2. Douglas G Model, is a continuation of the previous model with a cable gear change. This Vespa Douglas model uses a two-stroke 125cc capacity engine and was produced between 1953-1954.
  3. Douglas GL2, is an update of the Piaggio 1949 model, especially from the twin chassis and ports on the engine. This model uses a two-stroke 125cc capacity engine and was produced from 1954-1955.
  4. Douglas 42L2, is a new model that has applied the headlights to the handlebar sector and The model was produced in 1955-1956.
  5. Douglas 92L2, is a modification of the Douglas 42L2 model by carrying a larger fuel tank. This model was developed in 1956-1959.
  6. Douglas 102L2, this is a Vespa 92L2 but has a 150cc capacity engine imported directly from Italy. This model was produced in 1957.
  7. Douglas 152L2, is a completely new model with a 150cc capacity engine. The rear is constructed in two parts, as well as the engine carrier which is attached to the crankcase. This model was produced from 1959 to 1960.
  8. Douglas Sportique, is the last generation of Vespa Douglas scooter. This scooter model carried a 125cc capacity engine and was produced from 1961 to 1965.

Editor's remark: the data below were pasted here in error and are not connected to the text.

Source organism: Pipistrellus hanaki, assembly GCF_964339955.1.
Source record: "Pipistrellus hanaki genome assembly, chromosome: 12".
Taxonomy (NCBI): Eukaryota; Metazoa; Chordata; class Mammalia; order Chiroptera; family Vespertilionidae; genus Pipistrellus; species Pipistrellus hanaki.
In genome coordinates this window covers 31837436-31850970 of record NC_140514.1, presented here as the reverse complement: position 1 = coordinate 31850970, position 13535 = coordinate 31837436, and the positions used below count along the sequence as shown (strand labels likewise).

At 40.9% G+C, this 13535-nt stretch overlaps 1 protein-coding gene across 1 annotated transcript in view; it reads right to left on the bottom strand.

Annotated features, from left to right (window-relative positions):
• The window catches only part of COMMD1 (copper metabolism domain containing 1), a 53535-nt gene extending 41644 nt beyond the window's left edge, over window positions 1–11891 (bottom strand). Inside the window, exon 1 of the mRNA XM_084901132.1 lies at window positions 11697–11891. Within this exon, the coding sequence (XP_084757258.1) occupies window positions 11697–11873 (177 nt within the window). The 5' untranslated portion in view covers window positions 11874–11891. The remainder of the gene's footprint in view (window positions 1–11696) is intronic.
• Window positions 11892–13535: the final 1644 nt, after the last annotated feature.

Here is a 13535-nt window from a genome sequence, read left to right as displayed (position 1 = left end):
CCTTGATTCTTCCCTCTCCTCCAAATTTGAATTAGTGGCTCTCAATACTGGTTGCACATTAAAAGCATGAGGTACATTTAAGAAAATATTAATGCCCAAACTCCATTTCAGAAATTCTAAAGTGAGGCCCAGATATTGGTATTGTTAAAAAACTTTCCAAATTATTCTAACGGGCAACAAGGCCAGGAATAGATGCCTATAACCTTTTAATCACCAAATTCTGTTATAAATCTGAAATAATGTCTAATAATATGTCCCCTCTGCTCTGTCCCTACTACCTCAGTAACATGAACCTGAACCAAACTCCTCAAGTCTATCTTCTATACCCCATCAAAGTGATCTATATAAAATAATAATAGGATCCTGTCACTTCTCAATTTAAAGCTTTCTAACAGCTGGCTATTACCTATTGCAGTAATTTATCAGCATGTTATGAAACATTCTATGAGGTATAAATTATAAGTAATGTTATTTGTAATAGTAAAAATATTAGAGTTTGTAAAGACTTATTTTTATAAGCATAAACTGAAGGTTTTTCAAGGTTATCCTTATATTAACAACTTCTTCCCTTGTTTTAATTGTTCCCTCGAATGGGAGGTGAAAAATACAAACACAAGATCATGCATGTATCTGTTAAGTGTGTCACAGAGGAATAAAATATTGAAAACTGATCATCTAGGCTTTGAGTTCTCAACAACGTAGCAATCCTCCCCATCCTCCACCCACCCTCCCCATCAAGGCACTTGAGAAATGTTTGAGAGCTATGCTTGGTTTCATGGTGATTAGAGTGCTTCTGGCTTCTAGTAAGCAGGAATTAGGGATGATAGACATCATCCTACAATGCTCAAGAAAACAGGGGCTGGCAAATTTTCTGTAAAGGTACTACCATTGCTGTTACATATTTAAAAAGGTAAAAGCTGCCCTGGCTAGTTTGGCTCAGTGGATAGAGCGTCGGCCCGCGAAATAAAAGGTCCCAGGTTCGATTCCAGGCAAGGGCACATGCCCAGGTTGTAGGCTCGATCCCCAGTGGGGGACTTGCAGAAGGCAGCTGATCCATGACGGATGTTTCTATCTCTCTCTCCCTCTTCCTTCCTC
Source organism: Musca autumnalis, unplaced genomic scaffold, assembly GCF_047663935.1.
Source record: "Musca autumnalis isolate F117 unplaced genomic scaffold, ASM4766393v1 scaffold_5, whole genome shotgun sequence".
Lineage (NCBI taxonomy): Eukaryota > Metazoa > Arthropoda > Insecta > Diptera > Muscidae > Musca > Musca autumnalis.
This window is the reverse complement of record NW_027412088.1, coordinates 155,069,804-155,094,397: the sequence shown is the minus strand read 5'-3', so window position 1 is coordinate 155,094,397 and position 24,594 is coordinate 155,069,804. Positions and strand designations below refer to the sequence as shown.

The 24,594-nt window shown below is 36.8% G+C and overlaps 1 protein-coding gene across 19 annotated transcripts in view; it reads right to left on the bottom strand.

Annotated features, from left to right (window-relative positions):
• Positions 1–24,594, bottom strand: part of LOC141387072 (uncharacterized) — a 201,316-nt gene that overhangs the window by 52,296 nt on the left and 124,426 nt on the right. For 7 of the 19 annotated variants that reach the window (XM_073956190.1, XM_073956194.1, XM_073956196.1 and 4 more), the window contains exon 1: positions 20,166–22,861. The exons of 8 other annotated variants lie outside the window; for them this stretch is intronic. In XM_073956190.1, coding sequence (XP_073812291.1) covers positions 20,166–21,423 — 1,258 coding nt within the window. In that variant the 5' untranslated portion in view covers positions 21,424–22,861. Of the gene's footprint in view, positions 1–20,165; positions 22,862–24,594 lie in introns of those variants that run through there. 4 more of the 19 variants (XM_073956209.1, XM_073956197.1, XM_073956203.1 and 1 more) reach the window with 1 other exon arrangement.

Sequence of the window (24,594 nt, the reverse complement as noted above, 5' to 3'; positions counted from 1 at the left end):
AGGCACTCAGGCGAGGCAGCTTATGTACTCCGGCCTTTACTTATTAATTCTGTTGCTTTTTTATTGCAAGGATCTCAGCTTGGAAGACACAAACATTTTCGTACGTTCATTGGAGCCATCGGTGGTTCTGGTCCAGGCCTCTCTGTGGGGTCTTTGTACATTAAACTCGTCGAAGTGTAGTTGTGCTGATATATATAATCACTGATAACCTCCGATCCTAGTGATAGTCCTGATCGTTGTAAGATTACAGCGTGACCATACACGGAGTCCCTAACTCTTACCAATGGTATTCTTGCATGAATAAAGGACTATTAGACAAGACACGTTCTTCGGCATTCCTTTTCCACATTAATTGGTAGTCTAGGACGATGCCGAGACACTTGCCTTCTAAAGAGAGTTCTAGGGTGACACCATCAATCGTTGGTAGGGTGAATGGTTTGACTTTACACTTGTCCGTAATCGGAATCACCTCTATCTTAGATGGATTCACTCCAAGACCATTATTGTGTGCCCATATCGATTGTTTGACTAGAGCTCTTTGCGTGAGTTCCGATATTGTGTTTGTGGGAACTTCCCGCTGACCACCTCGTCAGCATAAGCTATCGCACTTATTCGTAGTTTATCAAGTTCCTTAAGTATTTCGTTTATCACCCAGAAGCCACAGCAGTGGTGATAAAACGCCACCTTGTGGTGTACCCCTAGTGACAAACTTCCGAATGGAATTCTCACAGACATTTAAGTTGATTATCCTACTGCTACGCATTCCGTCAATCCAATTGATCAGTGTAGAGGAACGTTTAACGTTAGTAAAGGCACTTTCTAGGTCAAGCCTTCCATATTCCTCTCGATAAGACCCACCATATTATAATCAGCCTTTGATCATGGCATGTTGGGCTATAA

Clearly, Piaggio were expecting too much for a big-scaled production from Douglas. They gave Douglas not only the UK market but also large areas of the globe covered by Commonwealth countries e.g. Canada, Australia, East Asia and Southern Africa. They were to be disappointed, due to it could not compete in the market.
1957 Douglas Vespa 102L2. (Picture from: https://bit.ly/3oxqzMB)
In 1965, after successfully assembling around 126,230 scooters, the entire production process of Douglas scooters had been ceased. After that, Douglas became the sole importer of Piaggio-made Vespa scooters to England. There various scooter models such as the GS 150 and others were imported directly from Italy until 1982.
1959 Douglas Vespa 152L2. (Picture from: https://bit.ly/3lU7cvD)
It seems that Piaggio has to accept the reality of the situation namely that the British market has been irreparably compromised by their decision to go with Douglas instead of exporting the scooters directly to British soil and those good relations continued until the demise of Douglas in 1982.
1963 Douglas Vespa Sportique. (Picture from: https://bit.ly/3oxrkVX)
That's it, and if the article above is still considered inadequate or inaccurate, or if you have additional information related to the Douglas scooter models, please don't hesitate to let us know via the comments column below this article.
Kept spur your adrenaline on the power of the two-wheeled monster and stay alive with true safety riding. May God will forgive Your sins and so does the cops..... *** [EKA | FROM VARIOUS SOURCES | VETERAN VESPA CLUB]
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  1. The Vespa pictured as a 102L2 . Reg WZ 2405 is actually a Continental and not a 102L2 . I own this scooter it’s a VL3 manufactured in Italy and assembled in Bristol by Douglas

    1. Thanks for your information. We hope that the next time you stop by here and give a comment, please don't forget to also write down your name.